Diaphragm Analysis - My Journey
Most engineers will find a certain area of structural engineering that really excite them and areas that they absolutely despise, and for the longest time, I absolutely despised diaphragm design. Diaphragm design is complicated and confusing, my project managers loved to throw around the buzz phrases they had learned throughout their time in the industry:
- Did you consider that reentrant corner?
- Should we use full depth collectors?
- How are you analyzing the hole in your diaphragm?
These were all very valid questions, but when I asked them how they handle this, I was often left with responses that left me longing to dig deeper. Stuff like, "this hole is tiny, we don't need to consider it", "full depth collectors aren't needed, our forces are small"... etc. I wanted to know more.
This all changed when I discovered the book by Terry Malone, The Analysis of Irregular Shaped Structures Diaphragms and Shear Walls, he seemed to layout a logical, albeit math intensive, way to consider everything and anything one may encounter in diaphragm analysis.
The Humble 3 Sided Diaphragm
I present to you the humble 3 sided diaphragm in the image below:
Many structural engineers would like to analyze this like a cantilevered beam, but this cantilevered beam analogy falls short in a lot of regards.
Cantilevered beam analogy: Incorrect Chord Forces
Drawing the shear diagram for this diaphragm is pretty simple, the shear increases linearly within the diaphragm from right to left. It could yield a diagram like the following:
We know from structural analysis that moment is the area under the shear force diagram and it would yield the following moment diagragm:
A concerned engineer would know that this diagram creates some inherent problems when designing their chords. At the very left hand side of the diaphragm, there would be a very large axial chord force, e.g. from the image above ~950 kip*ft / (depth between your chords). Where does this axial force go? It can't just disappear into the abyss. Just recently I was reviewing a 3 sided diaphragm design by another engineer and they went on their merry way designing chords according to a diagram similar to that above.
In reality, this moment diagram (and corresponding chord axial force) need to close to 0 at each end of the diaphragm in order for the diaphragm to be stable.
How does the moment diaphragm close to 0? One needs to consider the corresponding lateral resisting system (LRS) in the direction perpendicular to the applied loading; these LRS elements take an equal and opposite reaction (also fun fact, these reactions will always be equal and opposite, independent of stiffness of the elements) that stabilize the diaphragm due to the eccentric applied load relative to the resisting lateral force resisting system.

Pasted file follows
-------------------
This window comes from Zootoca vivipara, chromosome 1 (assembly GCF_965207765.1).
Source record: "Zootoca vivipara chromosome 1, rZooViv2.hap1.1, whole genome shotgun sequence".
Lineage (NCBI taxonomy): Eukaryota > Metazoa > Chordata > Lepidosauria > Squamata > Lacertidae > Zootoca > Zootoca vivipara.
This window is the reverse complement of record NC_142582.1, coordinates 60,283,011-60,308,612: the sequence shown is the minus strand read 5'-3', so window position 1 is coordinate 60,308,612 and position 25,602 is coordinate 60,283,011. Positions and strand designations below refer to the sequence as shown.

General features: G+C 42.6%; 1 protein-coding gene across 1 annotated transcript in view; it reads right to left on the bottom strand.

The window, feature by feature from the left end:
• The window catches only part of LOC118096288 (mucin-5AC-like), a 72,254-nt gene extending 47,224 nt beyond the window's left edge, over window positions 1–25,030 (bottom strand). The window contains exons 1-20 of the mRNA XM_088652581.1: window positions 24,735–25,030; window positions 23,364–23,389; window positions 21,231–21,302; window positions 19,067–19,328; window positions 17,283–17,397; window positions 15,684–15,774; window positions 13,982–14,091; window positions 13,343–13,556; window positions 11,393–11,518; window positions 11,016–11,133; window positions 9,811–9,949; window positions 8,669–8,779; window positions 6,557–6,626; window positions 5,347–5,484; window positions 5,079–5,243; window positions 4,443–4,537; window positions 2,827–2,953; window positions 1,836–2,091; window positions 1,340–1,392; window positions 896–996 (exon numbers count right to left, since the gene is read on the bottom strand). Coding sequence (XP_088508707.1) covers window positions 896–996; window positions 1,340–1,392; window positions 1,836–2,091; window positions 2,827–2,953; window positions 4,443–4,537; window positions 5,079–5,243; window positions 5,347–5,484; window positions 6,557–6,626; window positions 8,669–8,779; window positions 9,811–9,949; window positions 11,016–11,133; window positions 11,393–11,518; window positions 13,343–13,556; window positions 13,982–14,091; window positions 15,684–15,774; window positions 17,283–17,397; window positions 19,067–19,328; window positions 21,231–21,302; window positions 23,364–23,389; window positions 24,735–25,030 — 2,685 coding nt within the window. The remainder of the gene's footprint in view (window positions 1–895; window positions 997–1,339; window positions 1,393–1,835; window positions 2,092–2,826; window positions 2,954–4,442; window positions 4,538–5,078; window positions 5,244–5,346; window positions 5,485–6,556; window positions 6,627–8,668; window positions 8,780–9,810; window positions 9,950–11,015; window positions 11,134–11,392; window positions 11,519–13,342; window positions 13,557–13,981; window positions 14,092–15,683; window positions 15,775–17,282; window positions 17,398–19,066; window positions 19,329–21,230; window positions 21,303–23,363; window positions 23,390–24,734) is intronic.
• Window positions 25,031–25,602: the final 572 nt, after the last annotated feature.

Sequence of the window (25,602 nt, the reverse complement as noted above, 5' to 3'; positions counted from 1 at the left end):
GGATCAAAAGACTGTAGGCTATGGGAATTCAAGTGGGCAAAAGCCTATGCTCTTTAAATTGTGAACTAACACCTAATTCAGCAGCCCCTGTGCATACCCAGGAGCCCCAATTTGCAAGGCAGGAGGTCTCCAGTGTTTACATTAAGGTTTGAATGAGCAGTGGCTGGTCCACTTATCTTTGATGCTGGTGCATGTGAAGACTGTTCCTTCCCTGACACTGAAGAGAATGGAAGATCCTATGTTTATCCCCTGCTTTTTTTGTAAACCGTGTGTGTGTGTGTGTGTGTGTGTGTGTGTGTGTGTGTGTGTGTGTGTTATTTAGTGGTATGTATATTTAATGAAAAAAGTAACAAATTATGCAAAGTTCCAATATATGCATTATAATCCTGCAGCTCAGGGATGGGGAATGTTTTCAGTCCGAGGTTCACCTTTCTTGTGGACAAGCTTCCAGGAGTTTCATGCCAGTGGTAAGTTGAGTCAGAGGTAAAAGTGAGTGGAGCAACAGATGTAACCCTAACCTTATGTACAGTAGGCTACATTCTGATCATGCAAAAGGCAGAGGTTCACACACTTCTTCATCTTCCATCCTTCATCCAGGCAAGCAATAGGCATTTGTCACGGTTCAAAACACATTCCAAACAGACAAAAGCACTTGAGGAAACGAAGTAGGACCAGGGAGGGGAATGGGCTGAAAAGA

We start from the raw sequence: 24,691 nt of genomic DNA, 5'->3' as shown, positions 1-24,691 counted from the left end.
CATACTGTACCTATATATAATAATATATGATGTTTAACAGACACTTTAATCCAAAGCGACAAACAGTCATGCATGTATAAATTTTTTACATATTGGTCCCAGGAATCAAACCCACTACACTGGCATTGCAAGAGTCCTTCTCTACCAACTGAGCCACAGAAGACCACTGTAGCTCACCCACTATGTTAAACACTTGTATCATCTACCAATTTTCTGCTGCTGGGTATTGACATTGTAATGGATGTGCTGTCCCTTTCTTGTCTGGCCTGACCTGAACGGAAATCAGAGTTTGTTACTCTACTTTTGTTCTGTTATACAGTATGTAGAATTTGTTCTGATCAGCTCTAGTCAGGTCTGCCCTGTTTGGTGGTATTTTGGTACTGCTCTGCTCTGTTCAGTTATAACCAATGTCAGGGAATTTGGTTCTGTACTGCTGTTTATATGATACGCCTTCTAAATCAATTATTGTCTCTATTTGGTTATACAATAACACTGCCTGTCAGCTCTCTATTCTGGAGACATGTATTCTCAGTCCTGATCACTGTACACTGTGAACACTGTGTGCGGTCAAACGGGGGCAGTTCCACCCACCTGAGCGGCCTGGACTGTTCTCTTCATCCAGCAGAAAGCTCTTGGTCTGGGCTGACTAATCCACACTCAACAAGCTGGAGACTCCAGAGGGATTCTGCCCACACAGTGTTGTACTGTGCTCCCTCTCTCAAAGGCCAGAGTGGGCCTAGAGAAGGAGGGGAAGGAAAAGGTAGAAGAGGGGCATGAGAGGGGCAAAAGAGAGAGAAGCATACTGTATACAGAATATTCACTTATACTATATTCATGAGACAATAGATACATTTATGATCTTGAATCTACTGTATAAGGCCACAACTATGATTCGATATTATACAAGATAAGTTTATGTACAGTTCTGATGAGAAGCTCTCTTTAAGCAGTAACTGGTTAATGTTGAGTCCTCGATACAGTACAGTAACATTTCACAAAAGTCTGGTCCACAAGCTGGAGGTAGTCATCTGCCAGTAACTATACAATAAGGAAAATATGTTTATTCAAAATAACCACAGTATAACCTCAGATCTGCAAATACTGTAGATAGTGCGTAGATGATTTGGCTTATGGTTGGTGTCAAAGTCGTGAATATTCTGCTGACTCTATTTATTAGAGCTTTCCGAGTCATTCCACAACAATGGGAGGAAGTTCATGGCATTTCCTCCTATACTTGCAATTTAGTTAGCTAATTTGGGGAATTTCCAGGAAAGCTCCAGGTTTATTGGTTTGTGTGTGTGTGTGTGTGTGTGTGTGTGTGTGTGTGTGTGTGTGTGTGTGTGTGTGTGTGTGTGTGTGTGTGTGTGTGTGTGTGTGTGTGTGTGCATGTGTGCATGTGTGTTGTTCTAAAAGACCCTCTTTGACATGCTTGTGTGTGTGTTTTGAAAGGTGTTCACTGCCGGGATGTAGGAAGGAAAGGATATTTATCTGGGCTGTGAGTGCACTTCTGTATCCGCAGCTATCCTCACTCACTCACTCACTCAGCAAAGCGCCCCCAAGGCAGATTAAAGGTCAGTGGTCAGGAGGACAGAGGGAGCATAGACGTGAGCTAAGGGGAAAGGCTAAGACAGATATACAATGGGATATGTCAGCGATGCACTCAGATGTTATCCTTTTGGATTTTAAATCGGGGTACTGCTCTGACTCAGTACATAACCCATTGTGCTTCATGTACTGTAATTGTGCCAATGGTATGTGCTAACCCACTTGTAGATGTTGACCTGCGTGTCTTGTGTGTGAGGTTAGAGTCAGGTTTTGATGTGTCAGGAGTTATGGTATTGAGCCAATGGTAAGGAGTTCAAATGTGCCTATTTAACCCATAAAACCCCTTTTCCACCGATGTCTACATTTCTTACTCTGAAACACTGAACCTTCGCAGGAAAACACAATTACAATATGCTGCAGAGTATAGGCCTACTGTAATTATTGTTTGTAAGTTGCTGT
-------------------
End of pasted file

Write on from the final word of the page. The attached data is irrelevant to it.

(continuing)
Considering these perpendicular lateral force resisting elements, we get a diagram similar to this:
Horray! The diagram closes to 0 on both ends, oddly similiar to a WL^2/8 type appearance.
I also performed some computer modelling of this 3 Sided Diaphragm to see if the Terry Malone analysis methodology matched up with some finite element software. The results showed the exact same trends, the dipahragm moemnt and correspodning chord axial force in the diaphragm must go to 0 at the ends of the diaphragms.
Below is a plot of axial force in chord elements in the diaphragm, note how they close to 0 at the ends.
One of the other areas that the cantilevered beam analogy fails is the deflected shape of the diaphragm. For loading applied from page down to up, I would expect there to be a smile face up deflection deflected shape. ETABs and RAM deformed shapes of the diaphragm showed the exact opposite, a smilely face down deflection.
You can read about the counter intuitive deflection here: https://www.eng-tips.com/viewthread.cfm?qid=450755
Diaphragm analysis is now something I enjoy doing, having the tools and techniques to analyze these complicated elements makes the engineering fun again.
Diaphragm design cannot be reduced to a simple stick model. The 2 dimensional nature of diaphragms and the corresponding in-plane and out-of-plane lateral resisting elements all play a role in stabilizing the diaphragm. A stick model can not account for the out-of-plane lateral elements.
One of my pipe dreams is develop a diaphragm analysis tool that can analyze any arbitrary diaphragm. I have added the "sketching" tab at the top ribbon of the website in attempt to begin the probably 20 year process of developing a diaphragm analysis computer tool. You can now draw a wonderful arbitrary polygon (hopefully soon to represent your diaphragm), only about 1000 more steps to get to a diaphragm analysis tool.
I would love to hear how you analyze diaphragms, leave a comment below!
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